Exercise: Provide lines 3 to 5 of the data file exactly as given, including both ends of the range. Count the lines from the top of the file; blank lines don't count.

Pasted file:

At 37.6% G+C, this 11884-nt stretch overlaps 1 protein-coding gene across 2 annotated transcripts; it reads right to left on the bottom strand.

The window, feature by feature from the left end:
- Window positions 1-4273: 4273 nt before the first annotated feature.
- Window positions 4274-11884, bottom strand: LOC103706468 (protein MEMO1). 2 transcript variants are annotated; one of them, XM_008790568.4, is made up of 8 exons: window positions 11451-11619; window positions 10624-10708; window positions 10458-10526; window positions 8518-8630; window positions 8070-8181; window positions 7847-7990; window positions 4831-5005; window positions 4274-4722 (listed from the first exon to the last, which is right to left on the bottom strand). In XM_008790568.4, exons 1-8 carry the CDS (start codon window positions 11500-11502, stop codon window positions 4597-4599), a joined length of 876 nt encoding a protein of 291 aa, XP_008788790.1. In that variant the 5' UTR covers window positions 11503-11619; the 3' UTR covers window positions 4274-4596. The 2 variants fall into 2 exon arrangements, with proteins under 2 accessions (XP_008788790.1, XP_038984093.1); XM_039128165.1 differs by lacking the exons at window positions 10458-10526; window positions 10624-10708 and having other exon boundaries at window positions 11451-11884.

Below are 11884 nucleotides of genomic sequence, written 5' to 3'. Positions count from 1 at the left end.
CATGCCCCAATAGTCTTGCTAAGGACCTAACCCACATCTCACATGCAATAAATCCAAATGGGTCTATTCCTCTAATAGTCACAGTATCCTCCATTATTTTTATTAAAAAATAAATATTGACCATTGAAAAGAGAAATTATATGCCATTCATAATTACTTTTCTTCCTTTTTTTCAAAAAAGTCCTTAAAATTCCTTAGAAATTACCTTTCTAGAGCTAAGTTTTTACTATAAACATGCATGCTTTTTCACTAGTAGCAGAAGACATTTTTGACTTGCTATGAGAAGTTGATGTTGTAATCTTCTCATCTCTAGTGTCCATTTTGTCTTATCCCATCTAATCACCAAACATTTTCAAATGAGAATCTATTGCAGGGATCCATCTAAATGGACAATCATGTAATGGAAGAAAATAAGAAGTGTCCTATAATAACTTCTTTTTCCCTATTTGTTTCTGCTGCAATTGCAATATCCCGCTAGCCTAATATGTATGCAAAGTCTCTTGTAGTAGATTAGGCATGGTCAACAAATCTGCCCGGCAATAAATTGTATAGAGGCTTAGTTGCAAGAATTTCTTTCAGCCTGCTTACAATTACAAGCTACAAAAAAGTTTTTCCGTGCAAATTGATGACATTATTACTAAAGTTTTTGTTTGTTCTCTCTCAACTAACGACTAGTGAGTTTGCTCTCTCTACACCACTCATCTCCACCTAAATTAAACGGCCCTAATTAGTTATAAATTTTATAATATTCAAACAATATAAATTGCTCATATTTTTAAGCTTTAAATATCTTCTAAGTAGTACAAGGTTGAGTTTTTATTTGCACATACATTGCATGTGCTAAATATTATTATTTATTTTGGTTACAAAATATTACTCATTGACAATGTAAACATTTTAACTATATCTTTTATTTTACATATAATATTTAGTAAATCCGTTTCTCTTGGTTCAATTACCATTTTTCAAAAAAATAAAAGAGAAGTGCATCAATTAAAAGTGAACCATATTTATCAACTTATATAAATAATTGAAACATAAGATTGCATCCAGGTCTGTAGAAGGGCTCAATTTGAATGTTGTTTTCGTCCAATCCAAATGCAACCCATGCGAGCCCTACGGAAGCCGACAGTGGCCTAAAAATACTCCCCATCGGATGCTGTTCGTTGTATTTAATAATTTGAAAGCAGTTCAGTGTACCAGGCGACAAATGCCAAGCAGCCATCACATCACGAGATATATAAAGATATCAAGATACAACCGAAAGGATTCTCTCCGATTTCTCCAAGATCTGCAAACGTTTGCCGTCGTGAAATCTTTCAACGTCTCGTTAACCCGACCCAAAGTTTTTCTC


- Window positions 1-4273: 4273 nt before the first annotated feature.
- Window positions 4274-11884, bottom strand: LOC103706468 (protein MEMO1). 2 transcript variants are annotated; one of them, XM_008790568.4, is made up of 8 exons: window positions 11451-11619; window positions 10624-10708; window positions 10458-10526; window positions 8518-8630; window positions 8070-8181; window positions 7847-7990; window positions 4831-5005; window positions 4274-4722 (listed from the first exon to the last, which is right to left on the bottom strand). In XM_008790568.4, exons 1-8 carry the CDS (start codon window positions 11500-11502, stop codon window positions 4597-4599), a joined length of 876 nt encoding a protein of 291 aa, XP_008788790.1. In that variant the 5' UTR covers window positions 11503-11619; the 3' UTR covers window positions 4274-4596. The 2 variants fall into 2 exon arrangements, with proteins under 2 accessions (XP_008788790.1, XP_038984093.1); XM_039128165.1 differs by lacking the exons at window positions 10458-10526; window positions 10624-10708 and having other exon boundaries at window positions 11451-11884.

Below are 11884 nucleotides of genomic sequence, written 5' to 3'. Positions count from 1 at the left end.